It is estimated that nearly 49,000 people will be diagnosed with pancreatic cancer in 2015. Because there are no early tests to diagnose the disease, more people die from pancreatic cancer than any other cancer. An estimated 74% of pancreatic cancer victims will die within the first year they are diagnosed, and only 7% of those diagnosed will live more than 5 years.
While the cause of pancreatic cancer is unknown, some research studies have shown that eating red and processed meats like bacon is linked to an increased risk of developing pancreatic cancer. Researchers in Stockholm, Sweden published a study in 2012 that found men who ate two strips of bacon or one sausage link per day had a 19% increased risk of developing pancreatic cancer. Their risk increased to 29% when they consumed 120g of red meat per day.
Another study published in BMC Medicine in 2013 looked at disease rates for those who consumed poultry, red, and processed meats. The researchers found a significant link between the intake of processed meats and the development of cardiovascular disease and cancer. These findings were not as significant for unprocessed red meat and poultry. The experts concluded that processed meat consumption was linked to mortality rates and estimated that 3.3% of related deaths could be prevented if less than 20g of processed meat per day was consumed.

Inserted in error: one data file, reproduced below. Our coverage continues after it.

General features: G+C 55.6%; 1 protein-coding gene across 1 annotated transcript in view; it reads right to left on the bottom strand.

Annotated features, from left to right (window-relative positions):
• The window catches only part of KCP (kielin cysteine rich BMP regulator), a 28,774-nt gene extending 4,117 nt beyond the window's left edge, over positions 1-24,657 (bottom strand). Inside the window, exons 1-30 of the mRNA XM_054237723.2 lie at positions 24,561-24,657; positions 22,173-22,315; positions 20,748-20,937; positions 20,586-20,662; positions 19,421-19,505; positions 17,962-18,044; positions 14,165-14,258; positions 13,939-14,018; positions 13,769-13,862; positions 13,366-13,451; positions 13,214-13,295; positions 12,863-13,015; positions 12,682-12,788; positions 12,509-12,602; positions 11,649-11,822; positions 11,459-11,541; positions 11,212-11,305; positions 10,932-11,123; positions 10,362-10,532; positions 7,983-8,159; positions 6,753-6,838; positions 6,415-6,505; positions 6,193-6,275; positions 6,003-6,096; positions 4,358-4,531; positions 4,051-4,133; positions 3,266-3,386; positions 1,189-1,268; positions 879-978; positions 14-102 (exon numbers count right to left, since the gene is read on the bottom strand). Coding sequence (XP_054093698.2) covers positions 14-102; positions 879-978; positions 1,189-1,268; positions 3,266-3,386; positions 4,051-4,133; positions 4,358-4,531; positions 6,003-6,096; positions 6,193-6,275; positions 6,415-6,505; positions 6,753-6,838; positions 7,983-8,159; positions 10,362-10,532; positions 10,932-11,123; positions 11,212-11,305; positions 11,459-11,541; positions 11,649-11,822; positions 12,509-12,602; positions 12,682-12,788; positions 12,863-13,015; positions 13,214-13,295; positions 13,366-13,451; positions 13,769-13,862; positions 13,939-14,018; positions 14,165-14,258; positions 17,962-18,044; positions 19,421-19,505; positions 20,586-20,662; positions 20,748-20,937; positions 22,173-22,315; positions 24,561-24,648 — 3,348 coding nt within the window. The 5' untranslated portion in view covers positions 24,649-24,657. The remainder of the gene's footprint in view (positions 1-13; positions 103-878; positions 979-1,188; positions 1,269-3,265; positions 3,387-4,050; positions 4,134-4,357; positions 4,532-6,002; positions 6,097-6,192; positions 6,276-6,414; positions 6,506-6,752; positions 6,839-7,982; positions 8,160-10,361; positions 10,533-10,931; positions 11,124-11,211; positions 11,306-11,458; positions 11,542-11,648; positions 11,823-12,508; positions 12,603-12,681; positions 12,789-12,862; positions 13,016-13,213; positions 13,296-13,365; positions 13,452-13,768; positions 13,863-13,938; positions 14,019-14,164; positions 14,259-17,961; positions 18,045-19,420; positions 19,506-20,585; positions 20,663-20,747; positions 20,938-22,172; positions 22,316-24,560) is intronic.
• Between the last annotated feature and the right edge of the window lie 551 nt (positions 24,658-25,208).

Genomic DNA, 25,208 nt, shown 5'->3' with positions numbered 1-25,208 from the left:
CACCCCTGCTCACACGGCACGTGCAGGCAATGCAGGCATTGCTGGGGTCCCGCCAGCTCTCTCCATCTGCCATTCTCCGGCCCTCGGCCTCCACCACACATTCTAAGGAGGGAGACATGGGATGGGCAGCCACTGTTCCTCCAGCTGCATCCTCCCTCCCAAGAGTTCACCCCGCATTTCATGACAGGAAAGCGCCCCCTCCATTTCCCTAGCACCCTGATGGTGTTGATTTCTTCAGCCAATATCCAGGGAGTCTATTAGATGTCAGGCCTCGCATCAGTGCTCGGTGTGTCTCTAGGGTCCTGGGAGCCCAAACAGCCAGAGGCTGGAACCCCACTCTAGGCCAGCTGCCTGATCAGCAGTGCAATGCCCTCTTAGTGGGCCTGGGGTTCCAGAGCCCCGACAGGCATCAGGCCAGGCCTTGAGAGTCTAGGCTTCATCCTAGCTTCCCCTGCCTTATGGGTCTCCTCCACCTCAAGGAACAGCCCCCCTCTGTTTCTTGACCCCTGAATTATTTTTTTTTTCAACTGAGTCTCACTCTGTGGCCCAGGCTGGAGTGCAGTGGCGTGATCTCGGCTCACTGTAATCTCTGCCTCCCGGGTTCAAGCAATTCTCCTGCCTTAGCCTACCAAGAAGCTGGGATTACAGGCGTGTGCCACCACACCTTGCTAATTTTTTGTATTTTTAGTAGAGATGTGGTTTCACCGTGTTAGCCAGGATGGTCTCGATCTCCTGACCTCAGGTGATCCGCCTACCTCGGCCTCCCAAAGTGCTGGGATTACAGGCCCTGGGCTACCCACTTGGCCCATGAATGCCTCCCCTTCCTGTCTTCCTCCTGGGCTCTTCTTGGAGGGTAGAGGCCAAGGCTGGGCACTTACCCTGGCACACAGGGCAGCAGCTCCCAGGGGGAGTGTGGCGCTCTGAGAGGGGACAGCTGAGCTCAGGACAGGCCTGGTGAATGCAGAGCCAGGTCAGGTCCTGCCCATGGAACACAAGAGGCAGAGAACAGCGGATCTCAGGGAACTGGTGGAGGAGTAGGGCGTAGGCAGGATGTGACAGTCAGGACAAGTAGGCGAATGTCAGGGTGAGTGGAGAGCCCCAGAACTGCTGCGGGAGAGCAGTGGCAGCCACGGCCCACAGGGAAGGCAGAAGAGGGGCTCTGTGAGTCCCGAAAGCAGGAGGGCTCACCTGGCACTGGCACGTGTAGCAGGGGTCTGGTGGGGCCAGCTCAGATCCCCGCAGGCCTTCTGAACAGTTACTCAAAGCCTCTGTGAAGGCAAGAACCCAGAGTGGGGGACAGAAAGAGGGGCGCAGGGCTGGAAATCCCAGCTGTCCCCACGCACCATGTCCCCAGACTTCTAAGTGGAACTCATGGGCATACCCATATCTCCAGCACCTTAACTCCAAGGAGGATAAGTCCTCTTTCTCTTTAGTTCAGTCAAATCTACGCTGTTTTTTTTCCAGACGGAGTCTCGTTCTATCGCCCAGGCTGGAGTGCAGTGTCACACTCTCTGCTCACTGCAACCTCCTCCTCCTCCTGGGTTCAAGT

There is a key factor in these studies along with others that have been done on processed meats and cancer. Conventionally processed meats contain nitrates, a substance added as a preservative that also gives processed meat its red color. Various studies have long linked nitrates to cancer, so this is an important consideration when concluding that bacon or other processed meats cause pancreatic and other cancers.
With the rising cases of cancer and devastating numbers of cancer deaths, science continues to look at possible contributors. According to some studies, the relationship between pancreatic cancer and processed bacon and other meats is worthy of serious consideration. Reducing the risk of developing pancreatic cancer should include paying attention to the foods we buy and eat.
While researchers agree that more studies need to be done about the relationship between processed meat and diseases like pancreatic cancer, there appears to be enough evidence to take caution. There is plenty of data to support that eating a diet comprised of healthy, whole foods goes a long way to support a healthy body and fight disease. Playing it safe and enjoying favorite processed meats like bacon only in moderation can be an important part of living a healthy lifestyle.